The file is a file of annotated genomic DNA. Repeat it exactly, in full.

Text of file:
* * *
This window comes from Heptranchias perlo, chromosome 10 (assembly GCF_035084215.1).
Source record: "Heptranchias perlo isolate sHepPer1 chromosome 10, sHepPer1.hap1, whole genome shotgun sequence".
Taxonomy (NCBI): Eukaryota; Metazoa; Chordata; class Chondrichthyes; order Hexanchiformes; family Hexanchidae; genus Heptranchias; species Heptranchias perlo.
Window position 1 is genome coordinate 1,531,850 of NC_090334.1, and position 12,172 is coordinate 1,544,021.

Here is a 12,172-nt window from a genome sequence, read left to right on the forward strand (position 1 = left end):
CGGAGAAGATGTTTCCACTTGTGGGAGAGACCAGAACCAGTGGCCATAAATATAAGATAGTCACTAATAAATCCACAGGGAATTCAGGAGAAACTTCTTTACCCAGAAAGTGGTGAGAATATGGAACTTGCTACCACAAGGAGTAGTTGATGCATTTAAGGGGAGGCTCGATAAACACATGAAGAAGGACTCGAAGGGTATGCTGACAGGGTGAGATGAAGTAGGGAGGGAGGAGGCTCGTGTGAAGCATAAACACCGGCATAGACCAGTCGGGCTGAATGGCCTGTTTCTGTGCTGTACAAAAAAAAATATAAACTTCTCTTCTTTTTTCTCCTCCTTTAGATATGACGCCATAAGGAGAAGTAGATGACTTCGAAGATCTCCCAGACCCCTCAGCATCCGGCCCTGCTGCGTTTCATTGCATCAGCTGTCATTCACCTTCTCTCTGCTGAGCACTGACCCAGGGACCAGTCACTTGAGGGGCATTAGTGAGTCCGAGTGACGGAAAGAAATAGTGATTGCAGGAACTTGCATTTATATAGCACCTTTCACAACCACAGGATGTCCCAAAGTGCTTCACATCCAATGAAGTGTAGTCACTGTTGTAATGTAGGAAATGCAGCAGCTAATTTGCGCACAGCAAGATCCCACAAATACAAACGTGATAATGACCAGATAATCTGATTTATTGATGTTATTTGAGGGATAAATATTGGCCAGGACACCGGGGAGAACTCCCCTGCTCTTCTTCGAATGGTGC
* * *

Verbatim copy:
This window comes from Heptranchias perlo, chromosome 10 (assembly GCF_035084215.1).
Source record: "Heptranchias perlo isolate sHepPer1 chromosome 10, sHepPer1.hap1, whole genome shotgun sequence".
Taxonomy (NCBI): Eukaryota; Metazoa; Chordata; class Chondrichthyes; order Hexanchiformes; family Hexanchidae; genus Heptranchias; species Heptranchias perlo.
Window position 1 is genome coordinate 1,531,850 of NC_090334.1, and position 12,172 is coordinate 1,544,021.

Here is a 12,172-nt window from a genome sequence, read left to right on the forward strand (position 1 = left end):
CGGAGAAGATGTTTCCACTTGTGGGAGAGACCAGAACCAGTGGCCATAAATATAAGATAGTCACTAATAAATCCACAGGGAATTCAGGAGAAACTTCTTTACCCAGAAAGTGGTGAGAATATGGAACTTGCTACCACAAGGAGTAGTTGATGCATTTAAGGGGAGGCTCGATAAACACATGAAGAAGGACTCGAAGGGTATGCTGACAGGGTGAGATGAAGTAGGGAGGGAGGAGGCTCGTGTGAAGCATAAACACCGGCATAGACCAGTCGGGCTGAATGGCCTGTTTCTGTGCTGTACAAAAAAAAATATAAACTTCTCTTCTTTTTTCTCCTCCTTTAGATATGACGCCATAAGGAGAAGTAGATGACTTCGAAGATCTCCCAGACCCCTCAGCATCCGGCCCTGCTGCGTTTCATTGCATCAGCTGTCATTCACCTTCTCTCTGCTGAGCACTGACCCAGGGACCAGTCACTTGAGGGGCATTAGTGAGTCCGAGTGACGGAAAGAAATAGTGATTGCAGGAACTTGCATTTATATAGCACCTTTCACAACCACAGGATGTCCCAAAGTGCTTCACATCCAATGAAGTGTAGTCACTGTTGTAATGTAGGAAATGCAGCAGCTAATTTGCGCACAGCAAGATCCCACAAATACAAACGTGATAATGACCAGATAATCTGATTTATTGATGTTATTTGAGGGATAAATATTGGCCAGGACACCGGGGAGAACTCCCCTGCTCTTCTTCGAATGGTGC